As an accountant, you don’t need to be sold on the benefits of data analysis. Data may be a four-letter word to many, but for accountants, data can reveal meaningful insights that you can use to mitigate risks, improve your processes, and increase your overall efficiency. However, there are hundreds of data points that you can evaluate when operating your accounting firm, so which ones should you focus on? In this post, we discuss the most impactful metrics to consider.Data can reveal meaningful insights that you can use to mitigate risks, improve your processes, and increase your overall efficiency. Click To Tweet
- Accounts Payable – Accounts payable is the amount of money that a company owes to creditors, vendors, or suppliers for products or services rendered. It’s important to keep up with this metric so that you don’t fall behind on your outstanding debts.
- Accounts Receivable Turnover Ratio – Accounts receivable turnover ratio measures a company’s ability and effectiveness in collecting its average accounts receivable. This data specifically shows how many times per year your firm converts outstanding accounts receivable into cash.
- Annual Recurring Revenue – For subscription-based services (or those that require recurring billing cycles or contracts), annual recurring revenue measures the revenue that an accounting firm can generate from its customers. This metric is important because it allows a company to predict future growth.
- Average Days Delinquent – This data shows the average number of days that it takes for a company to get paid on an outstanding invoice. Knowing your average days delinquent metric will help you evaluate and improve your collection process.
- Average Revenue Per Customer – Average revenue per customer is the amount of revenue that your firm generates for each customer. It’s typically calculated on a monthly basis. This metric helps you determine if your current pace is sustainable or if you need to re-evaluate your efforts.
- Bad Debt to Sales Ratio – This metric refers to the number of sales that are ultimately declared as bad debt, i.e. money that you cannot recover and must write off as a loss. This happens when a client cannot repay, and the effort to recover the debt becomes more expensive than the debt owed.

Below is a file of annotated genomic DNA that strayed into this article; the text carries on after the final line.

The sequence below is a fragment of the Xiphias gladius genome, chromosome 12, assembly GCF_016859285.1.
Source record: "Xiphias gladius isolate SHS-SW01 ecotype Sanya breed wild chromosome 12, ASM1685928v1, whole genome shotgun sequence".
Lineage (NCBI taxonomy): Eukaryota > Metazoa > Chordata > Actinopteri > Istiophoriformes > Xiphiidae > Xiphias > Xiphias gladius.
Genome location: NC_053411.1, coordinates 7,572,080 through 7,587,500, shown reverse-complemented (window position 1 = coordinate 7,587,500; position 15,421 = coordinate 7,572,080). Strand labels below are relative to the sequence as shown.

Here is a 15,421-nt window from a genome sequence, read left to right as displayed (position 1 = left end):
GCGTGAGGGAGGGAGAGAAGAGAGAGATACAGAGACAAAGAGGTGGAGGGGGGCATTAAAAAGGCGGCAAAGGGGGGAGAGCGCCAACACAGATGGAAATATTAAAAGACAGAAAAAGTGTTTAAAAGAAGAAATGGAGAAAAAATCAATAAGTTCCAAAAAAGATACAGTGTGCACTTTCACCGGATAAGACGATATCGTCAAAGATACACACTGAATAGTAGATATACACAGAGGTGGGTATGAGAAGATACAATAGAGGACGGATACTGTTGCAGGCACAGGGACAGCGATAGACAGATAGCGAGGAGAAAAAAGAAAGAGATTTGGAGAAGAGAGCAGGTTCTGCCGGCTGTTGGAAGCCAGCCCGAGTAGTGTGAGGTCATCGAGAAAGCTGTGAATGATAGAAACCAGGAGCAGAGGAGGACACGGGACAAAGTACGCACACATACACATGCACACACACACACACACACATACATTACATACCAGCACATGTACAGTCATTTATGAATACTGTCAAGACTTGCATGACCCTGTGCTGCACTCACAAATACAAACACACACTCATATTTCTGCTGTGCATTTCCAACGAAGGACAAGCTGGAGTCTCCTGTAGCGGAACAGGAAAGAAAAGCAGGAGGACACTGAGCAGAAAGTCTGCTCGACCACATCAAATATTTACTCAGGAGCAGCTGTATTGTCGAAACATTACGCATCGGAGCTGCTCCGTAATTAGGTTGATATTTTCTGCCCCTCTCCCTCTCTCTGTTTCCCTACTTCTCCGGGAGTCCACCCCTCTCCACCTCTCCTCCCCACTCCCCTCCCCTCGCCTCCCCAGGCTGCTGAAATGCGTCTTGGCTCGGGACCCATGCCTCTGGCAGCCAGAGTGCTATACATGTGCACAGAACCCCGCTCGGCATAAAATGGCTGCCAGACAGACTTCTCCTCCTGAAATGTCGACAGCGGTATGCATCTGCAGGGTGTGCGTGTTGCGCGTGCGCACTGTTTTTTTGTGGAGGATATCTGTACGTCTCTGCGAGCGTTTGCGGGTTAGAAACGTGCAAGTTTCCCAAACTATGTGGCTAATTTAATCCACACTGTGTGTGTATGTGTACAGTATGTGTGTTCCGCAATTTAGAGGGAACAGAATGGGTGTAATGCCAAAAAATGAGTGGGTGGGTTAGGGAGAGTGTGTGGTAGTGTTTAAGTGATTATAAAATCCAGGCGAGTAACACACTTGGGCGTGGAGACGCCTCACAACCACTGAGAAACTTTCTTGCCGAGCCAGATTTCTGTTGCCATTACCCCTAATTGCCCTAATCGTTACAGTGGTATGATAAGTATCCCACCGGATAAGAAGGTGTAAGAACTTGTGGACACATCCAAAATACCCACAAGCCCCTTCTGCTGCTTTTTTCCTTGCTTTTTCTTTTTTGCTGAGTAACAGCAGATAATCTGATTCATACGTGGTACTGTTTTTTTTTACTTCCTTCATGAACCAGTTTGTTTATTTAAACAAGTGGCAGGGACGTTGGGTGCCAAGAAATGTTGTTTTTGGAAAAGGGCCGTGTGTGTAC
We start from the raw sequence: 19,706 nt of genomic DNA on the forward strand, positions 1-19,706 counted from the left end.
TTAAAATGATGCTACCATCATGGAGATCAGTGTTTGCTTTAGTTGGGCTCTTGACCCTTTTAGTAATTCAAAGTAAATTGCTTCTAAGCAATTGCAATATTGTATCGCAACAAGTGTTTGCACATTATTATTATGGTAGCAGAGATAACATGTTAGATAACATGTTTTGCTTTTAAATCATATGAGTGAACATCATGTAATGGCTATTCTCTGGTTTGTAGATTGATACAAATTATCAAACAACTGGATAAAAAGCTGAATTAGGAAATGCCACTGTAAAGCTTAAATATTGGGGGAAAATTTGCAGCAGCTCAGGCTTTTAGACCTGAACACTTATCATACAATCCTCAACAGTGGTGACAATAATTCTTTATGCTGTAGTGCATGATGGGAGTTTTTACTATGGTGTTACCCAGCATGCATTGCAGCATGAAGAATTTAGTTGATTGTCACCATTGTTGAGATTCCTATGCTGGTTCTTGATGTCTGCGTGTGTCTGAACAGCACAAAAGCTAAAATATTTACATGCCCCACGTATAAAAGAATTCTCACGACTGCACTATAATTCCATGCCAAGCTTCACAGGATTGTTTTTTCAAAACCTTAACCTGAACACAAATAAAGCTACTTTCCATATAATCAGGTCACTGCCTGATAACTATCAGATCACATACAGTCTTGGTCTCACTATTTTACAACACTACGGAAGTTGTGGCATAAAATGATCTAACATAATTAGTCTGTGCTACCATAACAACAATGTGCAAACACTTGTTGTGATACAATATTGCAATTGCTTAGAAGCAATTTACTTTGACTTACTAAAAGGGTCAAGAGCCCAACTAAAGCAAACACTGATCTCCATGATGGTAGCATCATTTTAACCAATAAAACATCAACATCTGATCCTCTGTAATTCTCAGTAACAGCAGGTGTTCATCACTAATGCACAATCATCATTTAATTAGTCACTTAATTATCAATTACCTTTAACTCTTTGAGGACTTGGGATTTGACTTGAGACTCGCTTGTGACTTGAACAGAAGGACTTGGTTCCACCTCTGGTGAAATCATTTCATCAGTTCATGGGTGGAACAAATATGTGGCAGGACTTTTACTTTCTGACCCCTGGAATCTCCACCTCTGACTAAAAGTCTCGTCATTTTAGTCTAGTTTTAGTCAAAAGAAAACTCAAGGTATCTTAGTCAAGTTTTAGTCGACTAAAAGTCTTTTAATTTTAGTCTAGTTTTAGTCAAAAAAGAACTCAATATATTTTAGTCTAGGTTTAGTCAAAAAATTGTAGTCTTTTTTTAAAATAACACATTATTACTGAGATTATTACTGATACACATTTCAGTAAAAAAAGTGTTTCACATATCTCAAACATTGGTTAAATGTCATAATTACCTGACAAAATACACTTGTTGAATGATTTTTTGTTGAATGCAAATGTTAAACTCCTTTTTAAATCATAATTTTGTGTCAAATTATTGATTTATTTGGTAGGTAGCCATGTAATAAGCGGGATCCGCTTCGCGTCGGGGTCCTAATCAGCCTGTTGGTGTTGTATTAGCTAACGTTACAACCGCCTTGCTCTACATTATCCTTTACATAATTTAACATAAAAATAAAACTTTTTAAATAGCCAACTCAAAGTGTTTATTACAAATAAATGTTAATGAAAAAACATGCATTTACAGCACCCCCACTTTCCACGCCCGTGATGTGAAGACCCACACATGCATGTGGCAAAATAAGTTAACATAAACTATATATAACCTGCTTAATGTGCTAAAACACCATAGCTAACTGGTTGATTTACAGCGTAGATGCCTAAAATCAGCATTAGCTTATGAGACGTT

- Customer Acquisition Cost (CAC) Payback – Customer Acquisition Cost (CAC) payback refers to the number of months it takes to break even between the amount you paid to acquire a customer and the amount of revenue you can generate from that same customer. The goal is to shorten your CAC payback period. This indicates that you’re spending less for acquiring new customers.
- Cash Burn Rate – Burn rate refers to the amount of money your accounting firm needs to cover its expenses within a specific period of time (i.e. a month). Knowing your cash burn rate can prevent you from over-spending and running out of money in the future.
- Cash Flow – Cash flow can be negative or positive and refers to the movement of cash into and out of a company during a specific time period. When cash flow is negative, it indicates that more money is moving out of it than going back into it. When a cash flow is positive, it means that more money is moving into it and less money is moving out.
- Cost of Customer Acquisition – This metric refers to the amount of money that a company spends to turn a lead into a customer, i.e. acquire a new customer.
- Cost Per Hire – In terms of recruitment, cost per hire is a metric that measures how much a company will spend to hire each new employee.
- Cost Per Invoice – This metric refers to how much you spend to process an invoice. It can reveal opportunities to streamline your invoicing process.
- Cost Variance – This metric calculates the difference between how much you budgeted for a project and the actual amount you spent to complete the project. You can use this metric to track your performance and reduce risks.